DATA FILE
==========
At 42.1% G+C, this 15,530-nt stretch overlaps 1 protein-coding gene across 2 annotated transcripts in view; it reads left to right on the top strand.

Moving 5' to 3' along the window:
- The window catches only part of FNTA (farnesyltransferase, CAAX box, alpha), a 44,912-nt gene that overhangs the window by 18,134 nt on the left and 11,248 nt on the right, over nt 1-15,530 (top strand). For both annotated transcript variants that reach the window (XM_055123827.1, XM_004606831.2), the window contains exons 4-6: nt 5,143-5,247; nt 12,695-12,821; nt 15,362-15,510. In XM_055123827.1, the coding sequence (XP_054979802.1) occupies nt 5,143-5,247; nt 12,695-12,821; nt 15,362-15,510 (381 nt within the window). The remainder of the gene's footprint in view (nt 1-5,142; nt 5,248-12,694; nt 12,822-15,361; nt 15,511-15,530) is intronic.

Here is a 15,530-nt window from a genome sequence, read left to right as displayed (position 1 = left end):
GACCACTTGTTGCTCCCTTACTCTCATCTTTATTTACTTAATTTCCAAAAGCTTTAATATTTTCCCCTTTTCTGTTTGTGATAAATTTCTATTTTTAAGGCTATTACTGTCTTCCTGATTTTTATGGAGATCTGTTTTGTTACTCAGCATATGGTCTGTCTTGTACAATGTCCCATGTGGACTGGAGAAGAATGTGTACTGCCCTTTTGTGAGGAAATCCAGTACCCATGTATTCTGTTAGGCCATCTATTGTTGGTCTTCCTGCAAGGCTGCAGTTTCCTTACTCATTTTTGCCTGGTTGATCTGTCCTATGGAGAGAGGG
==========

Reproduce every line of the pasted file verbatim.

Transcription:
At 42.1% G+C, this 15,530-nt stretch overlaps 1 protein-coding gene across 2 annotated transcripts in view; it reads left to right on the top strand.

Moving 5' to 3' along the window:
- The window catches only part of FNTA (farnesyltransferase, CAAX box, alpha), a 44,912-nt gene that overhangs the window by 18,134 nt on the left and 11,248 nt on the right, over nt 1-15,530 (top strand). For both annotated transcript variants that reach the window (XM_055123827.1, XM_004606831.2), the window contains exons 4-6: nt 5,143-5,247; nt 12,695-12,821; nt 15,362-15,510. In XM_055123827.1, the coding sequence (XP_054979802.1) occupies nt 5,143-5,247; nt 12,695-12,821; nt 15,362-15,510 (381 nt within the window). The remainder of the gene's footprint in view (nt 1-5,142; nt 5,248-12,694; nt 12,822-15,361; nt 15,511-15,530) is intronic.

Here is a 15,530-nt window from a genome sequence, read left to right as displayed (position 1 = left end):
GACCACTTGTTGCTCCCTTACTCTCATCTTTATTTACTTAATTTCCAAAAGCTTTAATATTTTCCCCTTTTCTGTTTGTGATAAATTTCTATTTTTAAGGCTATTACTGTCTTCCTGATTTTTATGGAGATCTGTTTTGTTACTCAGCATATGGTCTGTCTTGTACAATGTCCCATGTGGACTGGAGAAGAATGTGTACTGCCCTTTTGTGAGGAAATCCAGTACCCATGTATTCTGTTAGGCCATCTATTGTTGGTCTTCCTGCAAGGCTGCAGTTTCCTTACTCATTTTTGCCTGGTTGATCTGTCCTATGGAGAGAGGG